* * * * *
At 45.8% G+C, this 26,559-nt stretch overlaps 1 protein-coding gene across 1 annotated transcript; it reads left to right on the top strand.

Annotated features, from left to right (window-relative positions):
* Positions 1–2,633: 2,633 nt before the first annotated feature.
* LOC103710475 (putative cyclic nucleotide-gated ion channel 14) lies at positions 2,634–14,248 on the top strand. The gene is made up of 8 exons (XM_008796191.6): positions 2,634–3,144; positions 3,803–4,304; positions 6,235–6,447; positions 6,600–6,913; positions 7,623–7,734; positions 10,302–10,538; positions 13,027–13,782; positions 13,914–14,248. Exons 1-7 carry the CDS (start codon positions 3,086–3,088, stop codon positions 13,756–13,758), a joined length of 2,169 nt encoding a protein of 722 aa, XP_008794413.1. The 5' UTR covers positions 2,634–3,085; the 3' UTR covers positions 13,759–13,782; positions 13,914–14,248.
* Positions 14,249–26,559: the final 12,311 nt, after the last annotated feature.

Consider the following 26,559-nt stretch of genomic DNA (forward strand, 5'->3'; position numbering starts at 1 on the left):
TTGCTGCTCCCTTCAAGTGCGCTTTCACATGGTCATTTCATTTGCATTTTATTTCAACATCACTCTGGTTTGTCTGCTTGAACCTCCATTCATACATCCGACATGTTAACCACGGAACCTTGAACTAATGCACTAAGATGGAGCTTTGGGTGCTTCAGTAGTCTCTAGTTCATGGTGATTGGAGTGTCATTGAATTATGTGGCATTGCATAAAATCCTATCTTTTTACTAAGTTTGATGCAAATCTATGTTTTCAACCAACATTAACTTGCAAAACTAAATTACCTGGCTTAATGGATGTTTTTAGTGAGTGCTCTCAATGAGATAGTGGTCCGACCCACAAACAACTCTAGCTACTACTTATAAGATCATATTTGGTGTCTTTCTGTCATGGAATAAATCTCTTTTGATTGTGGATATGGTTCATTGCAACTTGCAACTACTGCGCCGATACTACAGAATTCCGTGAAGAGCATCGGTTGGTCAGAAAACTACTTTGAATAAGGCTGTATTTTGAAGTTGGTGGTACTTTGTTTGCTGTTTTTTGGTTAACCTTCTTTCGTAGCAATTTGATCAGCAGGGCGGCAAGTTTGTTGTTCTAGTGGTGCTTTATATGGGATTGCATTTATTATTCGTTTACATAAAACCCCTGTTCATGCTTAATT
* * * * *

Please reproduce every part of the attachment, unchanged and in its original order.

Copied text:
At 45.8% G+C, this 26,559-nt stretch overlaps 1 protein-coding gene across 1 annotated transcript; it reads left to right on the top strand.

Annotated features, from left to right (window-relative positions):
* Positions 1–2,633: 2,633 nt before the first annotated feature.
* LOC103710475 (putative cyclic nucleotide-gated ion channel 14) lies at positions 2,634–14,248 on the top strand. The gene is made up of 8 exons (XM_008796191.6): positions 2,634–3,144; positions 3,803–4,304; positions 6,235–6,447; positions 6,600–6,913; positions 7,623–7,734; positions 10,302–10,538; positions 13,027–13,782; positions 13,914–14,248. Exons 1-7 carry the CDS (start codon positions 3,086–3,088, stop codon positions 13,756–13,758), a joined length of 2,169 nt encoding a protein of 722 aa, XP_008794413.1. The 5' UTR covers positions 2,634–3,085; the 3' UTR covers positions 13,759–13,782; positions 13,914–14,248.
* Positions 14,249–26,559: the final 12,311 nt, after the last annotated feature.

Consider the following 26,559-nt stretch of genomic DNA (forward strand, 5'->3'; position numbering starts at 1 on the left):
TTGCTGCTCCCTTCAAGTGCGCTTTCACATGGTCATTTCATTTGCATTTTATTTCAACATCACTCTGGTTTGTCTGCTTGAACCTCCATTCATACATCCGACATGTTAACCACGGAACCTTGAACTAATGCACTAAGATGGAGCTTTGGGTGCTTCAGTAGTCTCTAGTTCATGGTGATTGGAGTGTCATTGAATTATGTGGCATTGCATAAAATCCTATCTTTTTACTAAGTTTGATGCAAATCTATGTTTTCAACCAACATTAACTTGCAAAACTAAATTACCTGGCTTAATGGATGTTTTTAGTGAGTGCTCTCAATGAGATAGTGGTCCGACCCACAAACAACTCTAGCTACTACTTATAAGATCATATTTGGTGTCTTTCTGTCATGGAATAAATCTCTTTTGATTGTGGATATGGTTCATTGCAACTTGCAACTACTGCGCCGATACTACAGAATTCCGTGAAGAGCATCGGTTGGTCAGAAAACTACTTTGAATAAGGCTGTATTTTGAAGTTGGTGGTACTTTGTTTGCTGTTTTTTGGTTAACCTTCTTTCGTAGCAATTTGATCAGCAGGGCGGCAAGTTTGTTGTTCTAGTGGTGCTTTATATGGGATTGCATTTATTATTCGTTTACATAAAACCCCTGTTCATGCTTAATT